College News

CCCC-Harnett celebrates college's 50th

CCCC-Harnett celebrates college's 50th

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Five teams competed in the June 2 Barbecue Cook-off at Central Carolina Community College's Harnet ... (more)

CCCC-Harnett celebrates college's 50th

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David Whittenton, of Dunn, checks his pork barbecue prior to the judging of the Barbecue Cook-off ... (more)

CCCC-Harnett celebrates college's 50th

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Belinda Cummings, of Harnett County, won the bidding for a handsome bulletin board clock at the Ce ... (more)

CCCC-Harnett celebrates college's 50th

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Robert Brown (front) Central Carolina Community College Laser and Photonics Technology student, de ... (more)

CCCC-Harnett celebrates college's 50th

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Thirteen-year-old Josh Currin (left), of Mamers, gets a description of how an aluminum cutout of t ... (more)

CCCC-Harnett celebrates college's 50th

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The 12th Annual Central Carolina Community College Foundation Furniture Auction June 2 at the col ... (more)

CCCC-Harnett celebrates college's 50th

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Shauna Warren (center), of Erwin, gets a trim from Central Carolina Community College Advanced Cos ... (more)

06.04.2012College & CommunitySpecial Events

LILLINGTON - Central Carolina Community College hosted a 50th Anniversary event at the college's Harnett County Campus June 2 and the community came out to celebrate with it.

"CCCC has been a real blessing to the people of Harnett County," said County Commissioner Dan Andrews. "I'm amazed how far it's come and the jobs it's created. It gives people who want to learn a chance to learn a trade that will help them get a job. It's also a stepping-stone for those who want to continue their education. Now, we're thrilled to have the new Health Sciences Building going up."

Central Carolina Community College offered its first extension classes in Lee County in 1961. It was then known as the Lee County Industrial Education Center. In 1965, it expanded into Harnett County, offering adult education and vocational classes at various locations.

From that modest beginning, it has grown in Harnett until it now offers curriculum, continuing education, career and college readiness, enrichment, and compensatory education classes at its full-service campus in Lillington, West Harnett Center, Lillington Adult Education Center, Triangle South Enterprise Center, and other community locations.

The anniversary celebration featured the 12th Annual CCCC Foundation Furniture Auction and a Barbecue Cook-off, as well as services and demonstrations provided by students in the college's cosmetology, barbering, laser and photonics, machining, and healthcare occupations programs.

Shauna Warren, of Erwin, and her daughter, Serenity, came to check out the celebration. That included getting a free hair trim from Advanced Cosmetology student Angela Cashwell, of Coats.

Warren is no stranger to the Harnett Campus. As she had her hair trimmed, she spoke her training as a Certified Nurse Aide at the campus back in 1998. She currently works as a CNA at Universal Health Care.

"If the college hadn't been here, I wouldn't have been able to take the CNA program," she said. "It was so convenient; I could work and take classes at night and the instructor was really helpful."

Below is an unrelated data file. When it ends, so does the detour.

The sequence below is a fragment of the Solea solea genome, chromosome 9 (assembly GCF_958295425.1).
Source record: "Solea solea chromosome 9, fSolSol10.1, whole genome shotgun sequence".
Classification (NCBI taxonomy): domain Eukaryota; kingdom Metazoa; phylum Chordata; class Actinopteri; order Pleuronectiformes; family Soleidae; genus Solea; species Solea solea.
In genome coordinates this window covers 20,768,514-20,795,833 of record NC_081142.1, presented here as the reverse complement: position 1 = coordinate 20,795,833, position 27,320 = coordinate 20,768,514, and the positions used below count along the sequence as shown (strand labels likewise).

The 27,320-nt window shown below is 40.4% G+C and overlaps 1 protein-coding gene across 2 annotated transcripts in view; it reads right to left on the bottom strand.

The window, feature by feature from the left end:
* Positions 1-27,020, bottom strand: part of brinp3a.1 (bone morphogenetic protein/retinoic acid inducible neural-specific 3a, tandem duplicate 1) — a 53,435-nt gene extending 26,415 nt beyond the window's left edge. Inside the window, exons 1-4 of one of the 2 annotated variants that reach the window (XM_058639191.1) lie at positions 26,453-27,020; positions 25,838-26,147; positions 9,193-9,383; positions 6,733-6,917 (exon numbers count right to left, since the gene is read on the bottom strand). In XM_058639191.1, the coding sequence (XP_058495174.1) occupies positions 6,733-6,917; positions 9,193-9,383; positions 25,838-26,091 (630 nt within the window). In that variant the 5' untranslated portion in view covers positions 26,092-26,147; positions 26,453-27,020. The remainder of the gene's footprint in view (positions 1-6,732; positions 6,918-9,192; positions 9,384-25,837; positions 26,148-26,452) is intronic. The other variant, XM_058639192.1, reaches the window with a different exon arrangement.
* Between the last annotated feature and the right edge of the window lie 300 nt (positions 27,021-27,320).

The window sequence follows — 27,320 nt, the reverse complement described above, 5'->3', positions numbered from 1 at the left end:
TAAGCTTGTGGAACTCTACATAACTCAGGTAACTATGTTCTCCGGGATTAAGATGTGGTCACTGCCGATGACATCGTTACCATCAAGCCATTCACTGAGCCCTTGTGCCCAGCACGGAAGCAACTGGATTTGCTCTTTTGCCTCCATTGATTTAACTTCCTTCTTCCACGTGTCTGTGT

At the Foundation Furniture Auction, an overflow crowd of almost 200 enjoyed taking part, as bidders or watchers, as more than 100 pieces of handcrafted wood and metal indoor and outdoor furniture, home decor, storage buildings, and other items went up for bid. All the pieces were made by the college's carpentry and welding student inmates at the Harnett Correctional Institution.

Bidders made their moves as auctioneer Ricky Wicker called the action on each piece. More than $28,000 was raised. Profits from the event help to provide scholarships for Harnett County students at the college through an endowed scholarship fund managed by the Foundation.

Thirteen-year-old Josh Currin, of Mamers, was more interested in the information available at the Machining Technology Shop. He examined an aluminum cutout of the Peanuts cartoon dog Snoopy. The shape had been cut out by an electrical discharge machine, which uses a wire to cut through metal.

"I'm thinking of coming to the college some day," he said. "Maybe in welding, small engine repair, or machining. This is a really good college."

Visitors watched with anticipation as those taking part in the Cook-off created their special recipes of barbecue pork on the grills. Winner of the Cook-off was David Whittenton, of Dunn. The judges described his barbecue as "most tender; tasty, but not overpowering."

Close in the competition were the other teams: Gary Hughes and Wayne Wellington, of Angier; Mark Byrd, of Coats; Nothing Butt Luv'n team of Robert and Kristy Baggett, of Lillington; and Eddie Who's BBQ team of Eddie Stanley, of Benson, and Jeff Blackman, of Lillington.

Judges for the event were Marcie Dishman, director of the college's Marketing and Public Affairs Department; R.V. Hight, Sanford Herald editor; Norman Lichtman, of Dunn; and Danny Stevens, of Coats. Dishman, Hight and Lichtman are Kansas City Barbeque Society-certified judges, trained through a Continuing Education class the college offered.

"We had perfect weather, a beautiful day, a large crowd, a great auction, and the barbecue was delicious," CCCC President Bud Marchant said of the anniversary celebration. "We are so grateful for the support of and commitment to CCCC by the Harnett community."